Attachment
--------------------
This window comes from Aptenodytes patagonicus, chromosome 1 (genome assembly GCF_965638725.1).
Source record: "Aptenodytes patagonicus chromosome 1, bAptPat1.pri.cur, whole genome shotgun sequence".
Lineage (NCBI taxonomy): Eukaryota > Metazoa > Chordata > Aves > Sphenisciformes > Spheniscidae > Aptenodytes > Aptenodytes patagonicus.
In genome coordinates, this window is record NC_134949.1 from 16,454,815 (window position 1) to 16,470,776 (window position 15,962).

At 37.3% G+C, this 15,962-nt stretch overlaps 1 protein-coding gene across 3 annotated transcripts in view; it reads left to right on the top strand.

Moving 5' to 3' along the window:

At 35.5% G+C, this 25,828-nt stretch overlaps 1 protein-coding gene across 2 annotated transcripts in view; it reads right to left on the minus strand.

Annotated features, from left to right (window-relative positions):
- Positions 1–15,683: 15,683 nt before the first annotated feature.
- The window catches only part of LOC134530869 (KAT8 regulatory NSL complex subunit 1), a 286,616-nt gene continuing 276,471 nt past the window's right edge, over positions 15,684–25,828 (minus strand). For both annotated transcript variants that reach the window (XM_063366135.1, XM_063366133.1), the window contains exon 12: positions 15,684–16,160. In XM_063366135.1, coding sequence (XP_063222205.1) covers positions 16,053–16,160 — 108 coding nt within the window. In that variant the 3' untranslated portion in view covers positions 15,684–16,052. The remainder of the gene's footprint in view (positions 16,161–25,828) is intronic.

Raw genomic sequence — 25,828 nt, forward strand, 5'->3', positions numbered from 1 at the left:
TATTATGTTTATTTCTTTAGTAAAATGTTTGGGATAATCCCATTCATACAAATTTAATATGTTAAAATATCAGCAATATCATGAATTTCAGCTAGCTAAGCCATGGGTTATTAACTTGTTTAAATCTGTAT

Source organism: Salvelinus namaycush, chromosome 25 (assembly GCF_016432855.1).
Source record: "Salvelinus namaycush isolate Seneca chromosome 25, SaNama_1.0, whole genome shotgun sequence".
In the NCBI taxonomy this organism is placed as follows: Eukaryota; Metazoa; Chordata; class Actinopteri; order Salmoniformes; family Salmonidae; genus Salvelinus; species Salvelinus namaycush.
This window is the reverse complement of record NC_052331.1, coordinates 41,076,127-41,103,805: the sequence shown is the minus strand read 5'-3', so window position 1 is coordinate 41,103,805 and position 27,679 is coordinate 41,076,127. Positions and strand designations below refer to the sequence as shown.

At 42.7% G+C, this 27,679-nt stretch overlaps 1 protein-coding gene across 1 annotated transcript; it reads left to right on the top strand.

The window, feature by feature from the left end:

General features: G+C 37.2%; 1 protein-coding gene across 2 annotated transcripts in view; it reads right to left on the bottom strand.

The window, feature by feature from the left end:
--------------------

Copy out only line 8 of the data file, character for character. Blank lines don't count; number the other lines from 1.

Annotated features, from left to right (window-relative positions):